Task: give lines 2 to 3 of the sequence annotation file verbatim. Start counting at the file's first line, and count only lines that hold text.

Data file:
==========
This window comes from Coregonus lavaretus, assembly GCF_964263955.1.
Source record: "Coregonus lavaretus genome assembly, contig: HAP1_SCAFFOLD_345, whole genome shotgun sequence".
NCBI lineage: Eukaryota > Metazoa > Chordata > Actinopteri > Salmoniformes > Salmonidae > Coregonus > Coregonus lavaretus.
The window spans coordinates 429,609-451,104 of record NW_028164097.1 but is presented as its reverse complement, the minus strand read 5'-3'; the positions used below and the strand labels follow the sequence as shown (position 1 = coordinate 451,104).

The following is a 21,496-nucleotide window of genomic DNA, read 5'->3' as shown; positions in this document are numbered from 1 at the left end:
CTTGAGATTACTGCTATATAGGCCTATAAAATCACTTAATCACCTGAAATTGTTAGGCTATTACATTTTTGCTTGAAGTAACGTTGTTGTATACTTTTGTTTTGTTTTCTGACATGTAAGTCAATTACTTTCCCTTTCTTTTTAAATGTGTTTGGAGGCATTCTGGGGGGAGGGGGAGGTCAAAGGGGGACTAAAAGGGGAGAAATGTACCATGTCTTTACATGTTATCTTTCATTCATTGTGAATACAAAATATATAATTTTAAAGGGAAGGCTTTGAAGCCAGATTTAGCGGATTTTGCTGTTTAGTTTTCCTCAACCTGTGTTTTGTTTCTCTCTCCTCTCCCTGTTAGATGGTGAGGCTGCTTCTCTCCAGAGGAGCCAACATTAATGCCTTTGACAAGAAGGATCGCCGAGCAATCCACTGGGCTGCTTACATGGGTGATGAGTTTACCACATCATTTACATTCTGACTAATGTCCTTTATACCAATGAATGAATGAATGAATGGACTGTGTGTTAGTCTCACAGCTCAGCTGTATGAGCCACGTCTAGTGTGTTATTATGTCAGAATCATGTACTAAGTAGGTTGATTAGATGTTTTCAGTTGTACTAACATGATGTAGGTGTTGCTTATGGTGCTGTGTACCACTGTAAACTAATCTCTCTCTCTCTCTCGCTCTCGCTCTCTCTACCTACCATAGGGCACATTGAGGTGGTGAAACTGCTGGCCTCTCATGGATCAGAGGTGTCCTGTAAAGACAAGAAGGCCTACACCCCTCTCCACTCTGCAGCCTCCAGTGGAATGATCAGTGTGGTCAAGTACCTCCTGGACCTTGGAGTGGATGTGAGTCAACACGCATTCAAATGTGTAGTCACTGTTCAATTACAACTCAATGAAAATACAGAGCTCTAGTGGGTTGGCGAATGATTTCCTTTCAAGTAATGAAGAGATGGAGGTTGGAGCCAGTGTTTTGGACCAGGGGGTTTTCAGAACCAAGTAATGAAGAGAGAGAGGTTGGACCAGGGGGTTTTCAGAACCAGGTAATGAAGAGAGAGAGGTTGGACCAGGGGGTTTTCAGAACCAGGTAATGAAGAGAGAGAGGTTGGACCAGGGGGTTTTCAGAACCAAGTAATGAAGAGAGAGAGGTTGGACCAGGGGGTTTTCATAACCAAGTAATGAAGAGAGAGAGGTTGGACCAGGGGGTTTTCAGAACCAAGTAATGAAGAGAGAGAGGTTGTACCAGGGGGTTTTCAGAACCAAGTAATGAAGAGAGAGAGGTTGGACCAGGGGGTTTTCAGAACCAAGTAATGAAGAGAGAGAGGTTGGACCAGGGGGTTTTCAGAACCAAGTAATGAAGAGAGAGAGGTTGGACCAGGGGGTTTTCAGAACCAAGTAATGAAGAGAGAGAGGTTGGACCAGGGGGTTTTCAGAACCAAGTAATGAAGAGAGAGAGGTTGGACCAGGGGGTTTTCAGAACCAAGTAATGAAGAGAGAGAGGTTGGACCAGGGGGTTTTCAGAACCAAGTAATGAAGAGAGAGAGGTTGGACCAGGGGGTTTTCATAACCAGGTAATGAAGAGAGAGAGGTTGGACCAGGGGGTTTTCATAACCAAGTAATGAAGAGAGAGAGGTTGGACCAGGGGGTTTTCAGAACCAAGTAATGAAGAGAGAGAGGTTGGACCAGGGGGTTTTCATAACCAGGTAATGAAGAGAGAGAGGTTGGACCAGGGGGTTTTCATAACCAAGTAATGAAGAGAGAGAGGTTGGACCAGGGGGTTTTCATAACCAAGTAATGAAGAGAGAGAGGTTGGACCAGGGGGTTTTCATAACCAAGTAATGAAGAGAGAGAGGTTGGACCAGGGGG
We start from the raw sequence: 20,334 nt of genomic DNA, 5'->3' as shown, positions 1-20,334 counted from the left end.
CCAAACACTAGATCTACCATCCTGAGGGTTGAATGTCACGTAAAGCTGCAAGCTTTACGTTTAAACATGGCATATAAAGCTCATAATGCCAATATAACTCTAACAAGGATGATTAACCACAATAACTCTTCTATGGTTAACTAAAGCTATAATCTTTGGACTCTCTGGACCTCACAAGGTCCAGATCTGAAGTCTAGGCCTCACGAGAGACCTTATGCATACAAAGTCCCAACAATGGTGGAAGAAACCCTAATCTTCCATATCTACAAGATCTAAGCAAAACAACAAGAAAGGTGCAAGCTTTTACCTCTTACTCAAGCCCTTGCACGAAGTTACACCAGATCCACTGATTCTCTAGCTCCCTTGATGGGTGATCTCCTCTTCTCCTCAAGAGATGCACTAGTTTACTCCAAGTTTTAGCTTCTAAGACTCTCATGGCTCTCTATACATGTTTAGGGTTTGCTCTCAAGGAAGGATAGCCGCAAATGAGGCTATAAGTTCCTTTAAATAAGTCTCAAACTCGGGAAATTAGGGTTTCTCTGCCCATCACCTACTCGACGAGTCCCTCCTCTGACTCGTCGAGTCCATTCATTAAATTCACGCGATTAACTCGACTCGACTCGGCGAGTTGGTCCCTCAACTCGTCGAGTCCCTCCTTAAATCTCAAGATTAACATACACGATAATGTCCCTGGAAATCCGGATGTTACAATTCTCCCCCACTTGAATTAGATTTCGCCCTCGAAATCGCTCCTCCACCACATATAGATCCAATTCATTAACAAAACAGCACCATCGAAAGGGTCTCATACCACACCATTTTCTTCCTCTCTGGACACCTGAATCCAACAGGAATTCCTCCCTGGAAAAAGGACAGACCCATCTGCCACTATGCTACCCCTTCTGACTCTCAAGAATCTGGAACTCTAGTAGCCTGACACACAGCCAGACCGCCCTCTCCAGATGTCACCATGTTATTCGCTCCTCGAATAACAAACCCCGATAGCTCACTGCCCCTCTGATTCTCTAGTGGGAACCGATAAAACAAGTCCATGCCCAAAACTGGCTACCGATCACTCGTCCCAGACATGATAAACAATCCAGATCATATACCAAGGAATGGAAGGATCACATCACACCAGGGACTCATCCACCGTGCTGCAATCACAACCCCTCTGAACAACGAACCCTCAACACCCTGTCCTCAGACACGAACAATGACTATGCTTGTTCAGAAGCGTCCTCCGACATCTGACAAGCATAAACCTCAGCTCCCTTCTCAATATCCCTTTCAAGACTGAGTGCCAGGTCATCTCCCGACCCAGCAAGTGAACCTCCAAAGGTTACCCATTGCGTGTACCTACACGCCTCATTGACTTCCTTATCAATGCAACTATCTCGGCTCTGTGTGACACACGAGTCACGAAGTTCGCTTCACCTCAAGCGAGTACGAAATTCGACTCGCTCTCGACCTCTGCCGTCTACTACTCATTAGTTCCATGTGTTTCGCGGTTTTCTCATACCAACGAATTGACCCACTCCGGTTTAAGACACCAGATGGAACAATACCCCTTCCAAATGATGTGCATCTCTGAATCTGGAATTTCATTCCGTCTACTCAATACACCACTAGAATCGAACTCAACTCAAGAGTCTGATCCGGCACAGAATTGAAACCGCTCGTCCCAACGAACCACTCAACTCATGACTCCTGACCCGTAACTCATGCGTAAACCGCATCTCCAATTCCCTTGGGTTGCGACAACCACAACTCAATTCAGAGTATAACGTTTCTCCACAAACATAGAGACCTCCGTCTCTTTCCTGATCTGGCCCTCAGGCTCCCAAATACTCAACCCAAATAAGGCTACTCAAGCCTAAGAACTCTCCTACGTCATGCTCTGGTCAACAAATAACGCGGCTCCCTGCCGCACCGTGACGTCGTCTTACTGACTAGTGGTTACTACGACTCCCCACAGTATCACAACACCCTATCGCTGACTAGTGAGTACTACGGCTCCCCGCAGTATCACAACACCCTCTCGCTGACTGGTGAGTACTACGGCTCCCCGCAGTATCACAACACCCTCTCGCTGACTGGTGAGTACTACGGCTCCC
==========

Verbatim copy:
Source record: "Coregonus lavaretus genome assembly, contig: HAP1_SCAFFOLD_345, whole genome shotgun sequence".
NCBI lineage: Eukaryota > Metazoa > Chordata > Actinopteri > Salmoniformes > Salmonidae > Coregonus > Coregonus lavaretus.